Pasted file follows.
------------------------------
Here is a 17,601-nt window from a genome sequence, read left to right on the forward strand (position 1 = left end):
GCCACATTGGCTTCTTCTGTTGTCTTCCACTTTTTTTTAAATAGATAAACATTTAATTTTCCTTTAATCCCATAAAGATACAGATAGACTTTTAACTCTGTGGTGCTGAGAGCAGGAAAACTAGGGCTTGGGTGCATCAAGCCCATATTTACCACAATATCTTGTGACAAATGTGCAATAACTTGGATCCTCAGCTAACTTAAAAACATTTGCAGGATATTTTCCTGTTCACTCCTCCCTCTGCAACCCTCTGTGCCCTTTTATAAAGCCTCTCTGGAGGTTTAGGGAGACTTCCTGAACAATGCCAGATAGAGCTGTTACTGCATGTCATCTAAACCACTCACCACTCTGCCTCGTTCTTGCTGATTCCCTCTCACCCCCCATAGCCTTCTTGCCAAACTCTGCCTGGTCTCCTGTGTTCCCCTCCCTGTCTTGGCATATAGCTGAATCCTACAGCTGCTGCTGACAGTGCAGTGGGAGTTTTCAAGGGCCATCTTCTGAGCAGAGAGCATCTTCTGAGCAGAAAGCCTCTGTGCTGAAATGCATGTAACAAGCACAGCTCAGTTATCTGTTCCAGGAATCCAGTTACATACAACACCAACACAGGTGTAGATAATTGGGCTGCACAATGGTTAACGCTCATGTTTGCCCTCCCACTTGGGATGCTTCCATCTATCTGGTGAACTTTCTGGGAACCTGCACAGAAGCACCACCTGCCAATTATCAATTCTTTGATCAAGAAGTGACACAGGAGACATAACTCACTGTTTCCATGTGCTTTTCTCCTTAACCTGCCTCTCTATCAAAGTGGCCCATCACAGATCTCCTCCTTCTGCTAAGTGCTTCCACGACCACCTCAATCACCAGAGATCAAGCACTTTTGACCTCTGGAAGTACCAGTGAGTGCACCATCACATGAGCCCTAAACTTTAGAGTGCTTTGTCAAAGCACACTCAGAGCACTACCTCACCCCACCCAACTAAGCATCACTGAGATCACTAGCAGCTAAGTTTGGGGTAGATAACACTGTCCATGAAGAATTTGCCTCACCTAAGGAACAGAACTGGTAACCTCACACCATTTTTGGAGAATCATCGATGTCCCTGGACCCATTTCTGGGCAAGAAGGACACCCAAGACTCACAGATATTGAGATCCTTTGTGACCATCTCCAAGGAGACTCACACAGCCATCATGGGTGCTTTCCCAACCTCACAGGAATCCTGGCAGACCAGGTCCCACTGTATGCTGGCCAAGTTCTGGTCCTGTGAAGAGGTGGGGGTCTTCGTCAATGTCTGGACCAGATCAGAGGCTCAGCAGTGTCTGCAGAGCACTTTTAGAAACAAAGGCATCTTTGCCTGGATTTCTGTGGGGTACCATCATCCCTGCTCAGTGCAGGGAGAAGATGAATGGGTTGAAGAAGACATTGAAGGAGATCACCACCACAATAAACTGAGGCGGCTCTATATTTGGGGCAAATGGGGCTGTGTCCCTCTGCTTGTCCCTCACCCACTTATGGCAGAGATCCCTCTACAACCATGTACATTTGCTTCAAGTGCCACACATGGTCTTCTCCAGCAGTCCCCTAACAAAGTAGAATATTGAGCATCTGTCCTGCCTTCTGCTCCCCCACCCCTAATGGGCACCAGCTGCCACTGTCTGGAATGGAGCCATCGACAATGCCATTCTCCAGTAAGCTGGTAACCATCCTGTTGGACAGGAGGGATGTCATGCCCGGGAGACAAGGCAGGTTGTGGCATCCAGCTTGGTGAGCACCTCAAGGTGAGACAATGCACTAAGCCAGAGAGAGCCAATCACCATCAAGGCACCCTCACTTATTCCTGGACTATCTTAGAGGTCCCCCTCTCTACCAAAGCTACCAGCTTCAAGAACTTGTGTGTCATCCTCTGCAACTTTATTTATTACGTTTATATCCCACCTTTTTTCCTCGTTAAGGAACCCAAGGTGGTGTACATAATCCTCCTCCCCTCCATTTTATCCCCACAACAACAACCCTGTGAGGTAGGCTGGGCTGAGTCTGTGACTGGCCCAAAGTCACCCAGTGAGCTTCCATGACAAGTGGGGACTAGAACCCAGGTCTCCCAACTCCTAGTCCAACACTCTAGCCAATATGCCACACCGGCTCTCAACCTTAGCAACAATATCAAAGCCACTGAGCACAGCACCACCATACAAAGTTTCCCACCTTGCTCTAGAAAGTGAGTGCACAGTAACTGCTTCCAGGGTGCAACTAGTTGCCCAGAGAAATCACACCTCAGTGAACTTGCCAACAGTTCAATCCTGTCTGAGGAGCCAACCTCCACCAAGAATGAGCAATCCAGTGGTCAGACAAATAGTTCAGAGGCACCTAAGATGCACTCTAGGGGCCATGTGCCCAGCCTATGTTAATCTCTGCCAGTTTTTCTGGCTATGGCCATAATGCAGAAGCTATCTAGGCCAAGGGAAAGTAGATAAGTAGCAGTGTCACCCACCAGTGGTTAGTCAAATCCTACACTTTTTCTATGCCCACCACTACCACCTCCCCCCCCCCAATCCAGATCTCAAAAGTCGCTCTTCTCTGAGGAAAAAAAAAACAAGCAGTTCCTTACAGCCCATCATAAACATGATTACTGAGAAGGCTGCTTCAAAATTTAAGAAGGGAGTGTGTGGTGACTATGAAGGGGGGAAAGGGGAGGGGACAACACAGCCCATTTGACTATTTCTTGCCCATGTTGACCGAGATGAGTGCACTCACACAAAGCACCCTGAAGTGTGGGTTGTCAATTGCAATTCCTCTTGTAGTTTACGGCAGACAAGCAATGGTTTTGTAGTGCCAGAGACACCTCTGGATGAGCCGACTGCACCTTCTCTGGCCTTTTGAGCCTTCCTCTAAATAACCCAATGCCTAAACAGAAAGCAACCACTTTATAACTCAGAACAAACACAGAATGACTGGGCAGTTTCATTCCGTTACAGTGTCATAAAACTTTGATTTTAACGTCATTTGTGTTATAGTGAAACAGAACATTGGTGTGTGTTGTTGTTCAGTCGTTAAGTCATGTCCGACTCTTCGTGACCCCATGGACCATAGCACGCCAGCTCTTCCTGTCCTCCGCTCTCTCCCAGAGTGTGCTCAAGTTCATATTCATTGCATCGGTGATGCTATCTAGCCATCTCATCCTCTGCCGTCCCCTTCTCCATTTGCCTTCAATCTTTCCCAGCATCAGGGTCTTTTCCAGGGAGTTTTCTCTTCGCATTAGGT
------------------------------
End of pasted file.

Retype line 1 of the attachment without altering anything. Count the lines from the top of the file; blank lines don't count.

Here is a 17,601-nt window from a genome sequence, read left to right on the forward strand (position 1 = left end):